Now, with the GMP incentivizing even further investment in the gas market, the Congo is set to witness unprecedented growth in 2022 and beyond.
“The Republic of Congo offers regional and foreign investors alike with the right operating environment, attractive resource opportunities and the market-driven regulations that will help them make high returns on investment.
Having already established itself as one of Africa’s biggest oil producers, the country is set to become one of the leading gas producers on the continent thanks to the commitment of the Ministry of Hydrocarbons and the enabling environment put in place by the government.
In 2022, with the backing of the GMP and Minister Itoua’s position as the rotating President of the Organization of Petroleum Exporting Countries, the country was able to make a strong play for Congo-directed investment, pushing a narrative of a just energy transition using gas.
I am looking forward to the discussions that will be centered around gas and sustainable hydrocarbon development,” states NJ Ayuk, Executive Chairman of the AEC.
In pursuit of enhancing dialogue around the need to drive sustainable hydrocarbon development in Africa, Ian Cloke, COO of independent oil and gas company, Afentra, will be participating at the third edition of the Angola Oil & Gas (AOG) conference and exhibition (https://bit.ly/3EtviJ1) – set to take place in Luanda from November 29 to December 1.
Joining the company’s CEO, Paul McDade, Cloke will be a key driver of all discussions regarding exploration, asset acquisition and sustainable hydrocarbon (https://bit.ly/3VfXxRX) development.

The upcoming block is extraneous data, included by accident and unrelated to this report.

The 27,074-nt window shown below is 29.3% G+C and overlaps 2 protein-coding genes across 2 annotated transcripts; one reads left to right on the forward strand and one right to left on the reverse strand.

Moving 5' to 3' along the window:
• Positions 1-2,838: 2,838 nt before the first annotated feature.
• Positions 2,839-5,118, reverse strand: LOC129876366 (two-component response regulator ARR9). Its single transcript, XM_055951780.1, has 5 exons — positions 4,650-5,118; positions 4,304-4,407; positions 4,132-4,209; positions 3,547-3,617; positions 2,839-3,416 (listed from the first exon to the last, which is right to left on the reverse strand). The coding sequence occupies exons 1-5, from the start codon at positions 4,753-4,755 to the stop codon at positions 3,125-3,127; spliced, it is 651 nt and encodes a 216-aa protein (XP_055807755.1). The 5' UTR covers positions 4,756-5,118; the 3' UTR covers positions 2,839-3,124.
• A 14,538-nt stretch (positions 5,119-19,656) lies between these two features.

With Afentra signing a sale and purchase agreement (https://bit.ly/3VjebAa) for stakes in two offshore blocks – Block 3/05 and Block 23 – in the Lower Congo and Kwanza basins in Angola earlier this year, a move which marked the company’s debut in the resource-rich country, Afentra is set to make a strong play for exploration and production, applying its technological know-how to enhance its competitiveness in the market while reducing emissions across oil and gas (https://bit.ly/3XkQNEr) operations.
What makes the company unique is its approach to driving exploration and production in Africa.
Capitalizing on the departure of international oil companies across the continent – of which Angola is not exempt in this regard -, Afentra, led by Cloke, focuses on asset acquisition, deploying the company’s knowledge and expertise to optimize and extend productivity.
With a mandate to become a trusted partner of both IOCs (https://bit.ly/3TSruq9) and host governments in the divestment of legacy assets, Afentra has centered its strategy on managing and turning fields into profitably assets.
At AOG 2022 – the country’s premier event for policymakers, financiers and both public and private sector executives – Cloke will be sharing insight on the company’s Angola-focused developmental agenda, emphasizing how the country can drive its energy transition (https://bit.ly/3i4Ramc) to a low-carbon, sustainable future by prioritizing efficiency and commerciality as well as asset profitability.
In addition to contributing to conference dialogue, Cloke will have the opportunity to directly engage with a suite of government representatives, global financiers as well as movers and shakers from across the public and private sector fields.
Committed to establishing itself as a trusted partner, AOG 2022 (https://bit.ly/3gxOYmO) will be instrumental in helping Afentra achieve its growth objectives.
Interested in partnering with companies to the likes of Afentra?
Or looking at gaining new insight into Angola’s lucrative exploration landscape?